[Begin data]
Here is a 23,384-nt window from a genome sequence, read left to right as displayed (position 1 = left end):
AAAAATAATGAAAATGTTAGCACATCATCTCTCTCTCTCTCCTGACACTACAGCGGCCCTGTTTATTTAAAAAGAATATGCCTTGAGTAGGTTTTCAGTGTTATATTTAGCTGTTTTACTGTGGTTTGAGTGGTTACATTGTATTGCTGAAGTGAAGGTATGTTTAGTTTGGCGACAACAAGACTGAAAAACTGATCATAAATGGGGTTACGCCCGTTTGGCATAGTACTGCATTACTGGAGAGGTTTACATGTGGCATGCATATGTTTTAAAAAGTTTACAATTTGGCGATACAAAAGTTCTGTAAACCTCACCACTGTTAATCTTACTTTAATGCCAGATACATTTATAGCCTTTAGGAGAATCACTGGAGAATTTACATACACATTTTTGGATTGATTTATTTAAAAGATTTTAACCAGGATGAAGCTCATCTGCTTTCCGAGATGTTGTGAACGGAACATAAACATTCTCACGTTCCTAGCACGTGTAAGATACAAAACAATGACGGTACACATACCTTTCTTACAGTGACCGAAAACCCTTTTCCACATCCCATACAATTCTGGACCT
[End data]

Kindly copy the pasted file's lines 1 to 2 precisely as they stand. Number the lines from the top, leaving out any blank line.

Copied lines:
Here is a 23,384-nt window from a genome sequence, read left to right as displayed (position 1 = left end):
AAAAATAATGAAAATGTTAGCACATCATCTCTCTCTCTCTCCTGACACTACAGCGGCCCTGTTTATTTAAAAAGAATATGCCTTGAGTAGGTTTTCAGTGTTATATTTAGCTGTTTTACTGTGGTTTGAGTGGTTACATTGTATTGCTGAAGTGAAGGTATGTTTAGTTTGGCGACAACAAGACTGAAAAACTGATCATAAATGGGGTTACGCCCGTTTGGCATAGTACTGCATTACTGGAGAGGTTTACATGTGGCATGCATATGTTTTAAAAAGTTTACAATTTGGCGATACAAAAGTTCTGTAAACCTCACCACTGTTAATCTTACTTTAATGCCAGATACATTTATAGCCTTTAGGAGAATCACTGGAGAATTTACATACACATTTTTGGATTGATTTATTTAAAAGATTTTAACCAGGATGAAGCTCATCTGCTTTCCGAGATGTTGTGAACGGAACATAAACATTCTCACGTTCCTAGCACGTGTAAGATACAAAACAATGACGGTACACATACCTTTCTTACAGTGACCGAAAACCCTTTTCCACATCCCATACAATTCTGGACCT